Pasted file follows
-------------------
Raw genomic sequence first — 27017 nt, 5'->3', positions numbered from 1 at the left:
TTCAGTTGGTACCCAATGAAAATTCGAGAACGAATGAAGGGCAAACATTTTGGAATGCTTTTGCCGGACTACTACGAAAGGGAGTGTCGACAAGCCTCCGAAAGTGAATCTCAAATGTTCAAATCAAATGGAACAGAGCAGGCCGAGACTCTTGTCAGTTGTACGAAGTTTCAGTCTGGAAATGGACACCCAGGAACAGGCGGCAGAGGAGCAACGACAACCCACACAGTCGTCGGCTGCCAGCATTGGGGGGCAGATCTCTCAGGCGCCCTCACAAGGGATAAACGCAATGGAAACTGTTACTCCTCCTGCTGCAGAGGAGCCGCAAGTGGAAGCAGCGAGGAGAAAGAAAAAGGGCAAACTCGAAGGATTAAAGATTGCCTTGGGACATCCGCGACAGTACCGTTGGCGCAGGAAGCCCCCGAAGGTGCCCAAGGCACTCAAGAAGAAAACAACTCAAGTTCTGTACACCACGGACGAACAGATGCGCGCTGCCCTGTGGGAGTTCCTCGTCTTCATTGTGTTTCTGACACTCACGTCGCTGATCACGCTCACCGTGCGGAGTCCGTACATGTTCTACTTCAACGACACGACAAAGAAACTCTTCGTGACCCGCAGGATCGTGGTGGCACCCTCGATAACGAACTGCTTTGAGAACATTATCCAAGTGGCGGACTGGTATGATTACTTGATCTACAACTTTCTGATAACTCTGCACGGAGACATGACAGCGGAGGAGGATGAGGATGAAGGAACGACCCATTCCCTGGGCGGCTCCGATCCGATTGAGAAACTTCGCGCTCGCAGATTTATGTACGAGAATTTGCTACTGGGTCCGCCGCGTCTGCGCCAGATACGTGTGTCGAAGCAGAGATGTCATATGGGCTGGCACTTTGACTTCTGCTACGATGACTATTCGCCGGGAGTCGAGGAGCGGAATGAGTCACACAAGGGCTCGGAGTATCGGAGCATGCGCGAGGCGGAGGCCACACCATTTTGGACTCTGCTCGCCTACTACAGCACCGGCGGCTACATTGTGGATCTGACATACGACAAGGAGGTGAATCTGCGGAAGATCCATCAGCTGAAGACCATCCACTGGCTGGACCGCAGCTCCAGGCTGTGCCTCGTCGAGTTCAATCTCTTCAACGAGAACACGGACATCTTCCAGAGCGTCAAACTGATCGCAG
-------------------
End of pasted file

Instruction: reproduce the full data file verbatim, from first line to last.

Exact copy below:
Raw genomic sequence first — 27017 nt, 5'->3', positions numbered from 1 at the left:
TTCAGTTGGTACCCAATGAAAATTCGAGAACGAATGAAGGGCAAACATTTTGGAATGCTTTTGCCGGACTACTACGAAAGGGAGTGTCGACAAGCCTCCGAAAGTGAATCTCAAATGTTCAAATCAAATGGAACAGAGCAGGCCGAGACTCTTGTCAGTTGTACGAAGTTTCAGTCTGGAAATGGACACCCAGGAACAGGCGGCAGAGGAGCAACGACAACCCACACAGTCGTCGGCTGCCAGCATTGGGGGGCAGATCTCTCAGGCGCCCTCACAAGGGATAAACGCAATGGAAACTGTTACTCCTCCTGCTGCAGAGGAGCCGCAAGTGGAAGCAGCGAGGAGAAAGAAAAAGGGCAAACTCGAAGGATTAAAGATTGCCTTGGGACATCCGCGACAGTACCGTTGGCGCAGGAAGCCCCCGAAGGTGCCCAAGGCACTCAAGAAGAAAACAACTCAAGTTCTGTACACCACGGACGAACAGATGCGCGCTGCCCTGTGGGAGTTCCTCGTCTTCATTGTGTTTCTGACACTCACGTCGCTGATCACGCTCACCGTGCGGAGTCCGTACATGTTCTACTTCAACGACACGACAAAGAAACTCTTCGTGACCCGCAGGATCGTGGTGGCACCCTCGATAACGAACTGCTTTGAGAACATTATCCAAGTGGCGGACTGGTATGATTACTTGATCTACAACTTTCTGATAACTCTGCACGGAGACATGACAGCGGAGGAGGATGAGGATGAAGGAACGACCCATTCCCTGGGCGGCTCCGATCCGATTGAGAAACTTCGCGCTCGCAGATTTATGTACGAGAATTTGCTACTGGGTCCGCCGCGTCTGCGCCAGATACGTGTGTCGAAGCAGAGATGTCATATGGGCTGGCACTTTGACTTCTGCTACGATGACTATTCGCCGGGAGTCGAGGAGCGGAATGAGTCACACAAGGGCTCGGAGTATCGGAGCATGCGCGAGGCGGAGGCCACACCATTTTGGACTCTGCTCGCCTACTACAGCACCGGCGGCTACATTGTGGATCTGACATACGACAAGGAGGTGAATCTGCGGAAGATCCATCAGCTGAAGACCATCCACTGGCTGGACCGCAGCTCCAGGCTGTGCCTCGTCGAGTTCAATCTCTTCAACGAGAACACGGACATCTTCCAGAGCGTCAAACTGATCGCAG